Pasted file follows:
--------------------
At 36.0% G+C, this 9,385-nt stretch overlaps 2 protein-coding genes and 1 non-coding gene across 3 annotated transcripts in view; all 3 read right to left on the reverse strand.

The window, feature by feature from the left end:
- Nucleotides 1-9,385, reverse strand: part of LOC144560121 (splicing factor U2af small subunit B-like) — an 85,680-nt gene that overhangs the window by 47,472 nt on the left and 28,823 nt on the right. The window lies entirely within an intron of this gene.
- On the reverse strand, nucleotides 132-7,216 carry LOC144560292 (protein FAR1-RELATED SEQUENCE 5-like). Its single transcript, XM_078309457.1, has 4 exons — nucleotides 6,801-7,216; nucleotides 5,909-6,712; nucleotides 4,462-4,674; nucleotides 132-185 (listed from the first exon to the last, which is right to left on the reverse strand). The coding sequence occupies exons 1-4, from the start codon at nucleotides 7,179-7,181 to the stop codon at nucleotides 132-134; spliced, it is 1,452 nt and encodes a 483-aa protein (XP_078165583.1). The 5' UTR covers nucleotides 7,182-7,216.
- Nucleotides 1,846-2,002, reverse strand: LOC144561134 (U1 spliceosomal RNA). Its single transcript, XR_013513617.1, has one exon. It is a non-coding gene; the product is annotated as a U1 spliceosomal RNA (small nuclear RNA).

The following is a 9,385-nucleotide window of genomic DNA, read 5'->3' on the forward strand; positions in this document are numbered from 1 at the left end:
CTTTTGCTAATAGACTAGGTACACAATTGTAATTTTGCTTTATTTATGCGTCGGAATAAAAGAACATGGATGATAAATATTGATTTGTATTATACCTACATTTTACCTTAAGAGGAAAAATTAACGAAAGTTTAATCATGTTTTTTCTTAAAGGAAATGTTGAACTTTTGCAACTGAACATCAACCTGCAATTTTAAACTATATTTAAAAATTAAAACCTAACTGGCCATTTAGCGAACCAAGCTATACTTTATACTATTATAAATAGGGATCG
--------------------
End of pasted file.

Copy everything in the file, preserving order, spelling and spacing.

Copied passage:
At 36.0% G+C, this 9,385-nt stretch overlaps 2 protein-coding genes and 1 non-coding gene across 3 annotated transcripts in view; all 3 read right to left on the reverse strand.

The window, feature by feature from the left end:
- Nucleotides 1-9,385, reverse strand: part of LOC144560121 (splicing factor U2af small subunit B-like) — an 85,680-nt gene that overhangs the window by 47,472 nt on the left and 28,823 nt on the right. The window lies entirely within an intron of this gene.
- On the reverse strand, nucleotides 132-7,216 carry LOC144560292 (protein FAR1-RELATED SEQUENCE 5-like). Its single transcript, XM_078309457.1, has 4 exons — nucleotides 6,801-7,216; nucleotides 5,909-6,712; nucleotides 4,462-4,674; nucleotides 132-185 (listed from the first exon to the last, which is right to left on the reverse strand). The coding sequence occupies exons 1-4, from the start codon at nucleotides 7,179-7,181 to the stop codon at nucleotides 132-134; spliced, it is 1,452 nt and encodes a 483-aa protein (XP_078165583.1). The 5' UTR covers nucleotides 7,182-7,216.
- Nucleotides 1,846-2,002, reverse strand: LOC144561134 (U1 spliceosomal RNA). Its single transcript, XR_013513617.1, has one exon. It is a non-coding gene; the product is annotated as a U1 spliceosomal RNA (small nuclear RNA).

The following is a 9,385-nucleotide window of genomic DNA, read 5'->3' on the forward strand; positions in this document are numbered from 1 at the left end:
CTTTTGCTAATAGACTAGGTACACAATTGTAATTTTGCTTTATTTATGCGTCGGAATAAAAGAACATGGATGATAAATATTGATTTGTATTATACCTACATTTTACCTTAAGAGGAAAAATTAACGAAAGTTTAATCATGTTTTTTCTTAAAGGAAATGTTGAACTTTTGCAACTGAACATCAACCTGCAATTTTAAACTATATTTAAAAATTAAAACCTAACTGGCCATTTAGCGAACCAAGCTATACTTTATACTATTATAAATAGGGATCG